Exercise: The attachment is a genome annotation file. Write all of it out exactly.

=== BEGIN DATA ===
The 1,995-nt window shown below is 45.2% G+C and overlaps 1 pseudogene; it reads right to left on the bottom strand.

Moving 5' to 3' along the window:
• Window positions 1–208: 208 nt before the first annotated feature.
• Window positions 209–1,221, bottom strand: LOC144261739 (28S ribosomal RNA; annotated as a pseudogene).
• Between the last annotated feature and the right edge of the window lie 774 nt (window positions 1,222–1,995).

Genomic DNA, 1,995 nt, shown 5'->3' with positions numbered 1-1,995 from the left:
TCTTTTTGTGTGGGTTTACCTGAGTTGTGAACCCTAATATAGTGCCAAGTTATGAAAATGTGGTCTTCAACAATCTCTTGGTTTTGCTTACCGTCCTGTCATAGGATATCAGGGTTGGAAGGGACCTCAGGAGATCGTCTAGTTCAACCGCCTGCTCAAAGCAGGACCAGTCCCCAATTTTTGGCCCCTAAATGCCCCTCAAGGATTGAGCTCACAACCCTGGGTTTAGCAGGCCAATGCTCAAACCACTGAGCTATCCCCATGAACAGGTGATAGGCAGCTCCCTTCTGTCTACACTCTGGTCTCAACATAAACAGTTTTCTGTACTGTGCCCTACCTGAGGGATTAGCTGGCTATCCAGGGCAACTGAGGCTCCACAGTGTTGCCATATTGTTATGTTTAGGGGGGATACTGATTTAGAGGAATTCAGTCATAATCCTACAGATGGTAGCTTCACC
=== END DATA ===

The 1,995-nt window shown below is 45.2% G+C and overlaps 1 pseudogene; it reads right to left on the bottom strand.

Moving 5' to 3' along the window:
• Window positions 1–208: 208 nt before the first annotated feature.
• Window positions 209–1,221, bottom strand: LOC144261739 (28S ribosomal RNA; annotated as a pseudogene).
• Between the last annotated feature and the right edge of the window lie 774 nt (window positions 1,222–1,995).

Genomic DNA, 1,995 nt, shown 5'->3' with positions numbered 1-1,995 from the left:
TCTTTTTGTGTGGGTTTACCTGAGTTGTGAACCCTAATATAGTGCCAAGTTATGAAAATGTGGTCTTCAACAATCTCTTGGTTTTGCTTACCGTCCTGTCATAGGATATCAGGGTTGGAAGGGACCTCAGGAGATCGTCTAGTTCAACCGCCTGCTCAAAGCAGGACCAGTCCCCAATTTTTGGCCCCTAAATGCCCCTCAAGGATTGAGCTCACAACCCTGGGTTTAGCAGGCCAATGCTCAAACCACTGAGCTATCCCCATGAACAGGTGATAGGCAGCTCCCTTCTGTCTACACTCTGGTCTCAACATAAACAGTTTTCTGTACTGTGCCCTACCTGAGGGATTAGCTGGCTATCCAGGGCAACTGAGGCTCCACAGTGTTGCCATATTGTTATGTTTAGGGGGGATACTGATTTAGAGGAATTCAGTCATAATCCTACAGATGGTAGCTTCACC